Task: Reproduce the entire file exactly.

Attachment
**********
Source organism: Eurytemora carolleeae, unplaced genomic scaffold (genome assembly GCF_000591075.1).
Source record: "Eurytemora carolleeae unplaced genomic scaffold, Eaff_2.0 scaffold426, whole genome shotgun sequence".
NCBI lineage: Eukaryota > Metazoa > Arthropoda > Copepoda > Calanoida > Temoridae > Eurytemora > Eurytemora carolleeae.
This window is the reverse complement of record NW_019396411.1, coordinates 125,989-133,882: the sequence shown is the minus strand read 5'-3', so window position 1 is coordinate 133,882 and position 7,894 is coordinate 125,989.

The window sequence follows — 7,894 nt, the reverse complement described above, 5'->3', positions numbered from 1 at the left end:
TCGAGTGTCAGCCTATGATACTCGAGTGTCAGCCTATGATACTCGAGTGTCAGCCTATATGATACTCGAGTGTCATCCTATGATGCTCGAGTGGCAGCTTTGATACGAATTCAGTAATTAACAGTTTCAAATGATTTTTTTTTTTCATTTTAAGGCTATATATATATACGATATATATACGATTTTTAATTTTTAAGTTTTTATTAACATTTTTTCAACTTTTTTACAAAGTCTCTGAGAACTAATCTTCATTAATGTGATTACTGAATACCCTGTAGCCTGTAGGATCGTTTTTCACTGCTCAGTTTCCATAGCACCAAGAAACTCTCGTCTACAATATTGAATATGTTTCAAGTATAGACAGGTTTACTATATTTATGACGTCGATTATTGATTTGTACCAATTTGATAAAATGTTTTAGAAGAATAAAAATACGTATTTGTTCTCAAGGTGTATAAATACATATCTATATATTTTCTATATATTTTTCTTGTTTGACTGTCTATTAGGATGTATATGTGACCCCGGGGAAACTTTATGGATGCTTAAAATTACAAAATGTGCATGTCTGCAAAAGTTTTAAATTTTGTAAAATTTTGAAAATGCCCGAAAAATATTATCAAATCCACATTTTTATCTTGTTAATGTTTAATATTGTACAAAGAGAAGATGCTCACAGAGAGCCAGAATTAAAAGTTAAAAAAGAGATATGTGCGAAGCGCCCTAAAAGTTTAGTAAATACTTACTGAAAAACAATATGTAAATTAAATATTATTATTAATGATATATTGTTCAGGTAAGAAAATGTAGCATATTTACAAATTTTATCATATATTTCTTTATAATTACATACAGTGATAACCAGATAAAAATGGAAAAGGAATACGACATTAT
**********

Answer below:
Source organism: Eurytemora carolleeae, unplaced genomic scaffold (genome assembly GCF_000591075.1).
Source record: "Eurytemora carolleeae unplaced genomic scaffold, Eaff_2.0 scaffold426, whole genome shotgun sequence".
NCBI lineage: Eukaryota > Metazoa > Arthropoda > Copepoda > Calanoida > Temoridae > Eurytemora > Eurytemora carolleeae.
This window is the reverse complement of record NW_019396411.1, coordinates 125,989-133,882: the sequence shown is the minus strand read 5'-3', so window position 1 is coordinate 133,882 and position 7,894 is coordinate 125,989.

The window sequence follows — 7,894 nt, the reverse complement described above, 5'->3', positions numbered from 1 at the left end:
TCGAGTGTCAGCCTATGATACTCGAGTGTCAGCCTATGATACTCGAGTGTCAGCCTATATGATACTCGAGTGTCATCCTATGATGCTCGAGTGGCAGCTTTGATACGAATTCAGTAATTAACAGTTTCAAATGATTTTTTTTTTTCATTTTAAGGCTATATATATATACGATATATATACGATTTTTAATTTTTAAGTTTTTATTAACATTTTTTCAACTTTTTTACAAAGTCTCTGAGAACTAATCTTCATTAATGTGATTACTGAATACCCTGTAGCCTGTAGGATCGTTTTTCACTGCTCAGTTTCCATAGCACCAAGAAACTCTCGTCTACAATATTGAATATGTTTCAAGTATAGACAGGTTTACTATATTTATGACGTCGATTATTGATTTGTACCAATTTGATAAAATGTTTTAGAAGAATAAAAATACGTATTTGTTCTCAAGGTGTATAAATACATATCTATATATTTTCTATATATTTTTCTTGTTTGACTGTCTATTAGGATGTATATGTGACCCCGGGGAAACTTTATGGATGCTTAAAATTACAAAATGTGCATGTCTGCAAAAGTTTTAAATTTTGTAAAATTTTGAAAATGCCCGAAAAATATTATCAAATCCACATTTTTATCTTGTTAATGTTTAATATTGTACAAAGAGAAGATGCTCACAGAGAGCCAGAATTAAAAGTTAAAAAAGAGATATGTGCGAAGCGCCCTAAAAGTTTAGTAAATACTTACTGAAAAACAATATGTAAATTAAATATTATTATTAATGATATATTGTTCAGGTAAGAAAATGTAGCATATTTACAAATTTTATCATATATTTCTTTATAATTACATACAGTGATAACCAGATAAAAATGGAAAAGGAATACGACATTAT